Cold or Flu? What are the Symptoms and How to Treat Them
As the official start of winter approaches, I’ve been getting more questions at the pharmacy about how to treat cold and flu (influenza) symptoms. Because we stay indoors more when it gets cold outside, and the humidity levels drop with the decrease in temperature, we become more susceptible to colds and flu. Both illnesses are caused by viruses, but the symptoms and treatments are different, so it’s important to know whether you are suffering with a cold or the flu.
Which one is it? Here is a comparison of the symptoms:
|Cold symptoms||Flu symptoms|
|Low or no fever||High fever|
|Sometimes a headache||A headache very common|
|Stuffy, runny nose||Clear nose|
|Mild, hacking cough||Cough, often becoming severe|
|Slight aches and pains||Often severe aches and pains|
|Mild fatigue||Several weeks of fatigue|
|Sore throat||Sometimes a sore throat|
|Normal energy level or may feel sluggish||Extreme exhaustion|
A cold is relatively harmless and may last for a few days to a week or more, but sometimes it may lead to a secondary infection, such as an ear or sinus infection. However, the flu can lead to complications, such as pneumonia and even death.
If you think you have a cold or flu, as a pharmacist I recommend the following products based on a patient’s symptoms:
Acetaminophen or Ibuprofen for body aches, fever, or headache.
Antihistamines (Claritin, Zyrtec, or Allegra) for sneezing, watery eyes, and runny noses.
A cough syrup containing dextromethorphan to help quiet the cough.
Decongestants, like Sudafed, can help with a stuffy nose, but always check with your pharmacist first if you take blood pressure medications, thyroid medications, or have glaucoma, prostate, heart conditions or diabetes. A saline nasal rinse can also be a great help in washing out mucus and relieving nasal stuffiness.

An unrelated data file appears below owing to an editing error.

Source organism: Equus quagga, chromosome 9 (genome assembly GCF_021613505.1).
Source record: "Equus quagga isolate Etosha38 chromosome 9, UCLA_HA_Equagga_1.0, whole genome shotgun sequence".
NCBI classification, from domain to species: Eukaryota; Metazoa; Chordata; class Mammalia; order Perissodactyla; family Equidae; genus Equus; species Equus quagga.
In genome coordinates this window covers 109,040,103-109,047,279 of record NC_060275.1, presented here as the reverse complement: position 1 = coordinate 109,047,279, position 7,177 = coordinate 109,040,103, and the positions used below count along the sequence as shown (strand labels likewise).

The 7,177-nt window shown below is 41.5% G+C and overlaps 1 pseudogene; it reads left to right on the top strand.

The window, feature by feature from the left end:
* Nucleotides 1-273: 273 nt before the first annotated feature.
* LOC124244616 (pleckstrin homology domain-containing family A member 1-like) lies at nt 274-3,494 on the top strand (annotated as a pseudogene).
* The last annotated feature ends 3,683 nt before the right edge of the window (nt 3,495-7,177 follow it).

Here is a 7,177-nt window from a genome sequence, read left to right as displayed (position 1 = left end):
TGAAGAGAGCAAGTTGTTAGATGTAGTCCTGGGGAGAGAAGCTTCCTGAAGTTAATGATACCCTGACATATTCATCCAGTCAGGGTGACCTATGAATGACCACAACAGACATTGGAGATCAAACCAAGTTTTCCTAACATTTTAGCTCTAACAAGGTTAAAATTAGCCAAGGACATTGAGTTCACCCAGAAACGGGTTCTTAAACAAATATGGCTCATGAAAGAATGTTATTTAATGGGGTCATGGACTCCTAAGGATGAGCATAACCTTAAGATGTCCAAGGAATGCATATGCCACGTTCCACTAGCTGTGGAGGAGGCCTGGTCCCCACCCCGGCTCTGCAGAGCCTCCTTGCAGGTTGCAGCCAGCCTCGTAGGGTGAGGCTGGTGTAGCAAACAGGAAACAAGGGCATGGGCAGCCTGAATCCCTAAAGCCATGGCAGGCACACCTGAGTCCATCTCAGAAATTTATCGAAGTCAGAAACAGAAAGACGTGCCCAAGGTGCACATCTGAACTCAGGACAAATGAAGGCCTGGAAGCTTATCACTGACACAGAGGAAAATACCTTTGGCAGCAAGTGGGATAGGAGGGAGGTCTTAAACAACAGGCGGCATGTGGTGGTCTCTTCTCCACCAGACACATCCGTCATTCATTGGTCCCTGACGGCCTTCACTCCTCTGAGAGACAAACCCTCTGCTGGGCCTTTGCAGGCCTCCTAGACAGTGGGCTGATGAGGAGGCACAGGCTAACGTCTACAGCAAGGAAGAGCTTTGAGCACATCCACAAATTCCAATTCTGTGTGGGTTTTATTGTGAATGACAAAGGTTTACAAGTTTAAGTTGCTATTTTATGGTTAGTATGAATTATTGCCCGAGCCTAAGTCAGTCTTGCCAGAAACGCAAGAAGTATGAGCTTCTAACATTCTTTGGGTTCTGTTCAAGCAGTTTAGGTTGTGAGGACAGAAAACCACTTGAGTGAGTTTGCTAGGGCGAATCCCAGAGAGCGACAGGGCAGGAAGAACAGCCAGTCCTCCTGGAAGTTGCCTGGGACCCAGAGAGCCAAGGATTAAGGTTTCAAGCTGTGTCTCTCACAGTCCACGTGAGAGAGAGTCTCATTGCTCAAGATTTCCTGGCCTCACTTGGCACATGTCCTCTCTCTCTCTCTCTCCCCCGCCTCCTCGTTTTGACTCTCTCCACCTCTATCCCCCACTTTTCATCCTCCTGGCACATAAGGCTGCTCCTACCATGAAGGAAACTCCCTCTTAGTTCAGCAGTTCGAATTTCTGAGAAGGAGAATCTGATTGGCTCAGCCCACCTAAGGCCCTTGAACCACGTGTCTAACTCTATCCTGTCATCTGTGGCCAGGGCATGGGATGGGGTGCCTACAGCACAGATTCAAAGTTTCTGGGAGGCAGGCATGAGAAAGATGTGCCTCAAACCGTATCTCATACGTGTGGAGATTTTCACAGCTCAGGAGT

Increasing the humidity in your home, or taking a warm shower and breathing in the steam, will also make you feel more comfortable. Make sure to drink more water to stay hydrated and help thin out nasal discharge.
For suspected influenza, you can also get a prescription from your healthcare provider for Tamiflu or a new drug called Xofluza. Both of these may shorten the duration of the flu. Many of our CHI Health clinics have Priority Care, so you may be seen with no appointment needed. The prescription can be sent over to our CHI Health pharmacy, just steps away, so it’s ready before you leave the clinic.
As with any infection, hand washing is very important, so anytime you sneeze or cough, make sure to wash those hands! Cover your cough with a tissue and dispose of it right away to decrease the chance you’ll spread it to others. If you suspect you have the flu, stay home and rest. Influenza is also very contagious — your coworkers will thank you for staying home.
And most importantly, make sure you get a yearly flu shot. All of our CHI Health pharmacies are available to give immunizations with no appointment. It’s not too late, so stop in today if you haven’t gotten one yet this year.
Our helpful CHI Health pharmacists are able to answer any questions you have about colds, flu, treatment and prevention.
Ann Thompson has been a pharmacist with CHI Health for 23 years, and is currently the CHI Health Retail Pharmacy manager. She has a board certification in Ambulatory Care, and loves working with patients and helping them manage their medications and overall health. In her spare time, she enjoys exercising, trying new healthy recipes, and spending time outdoors.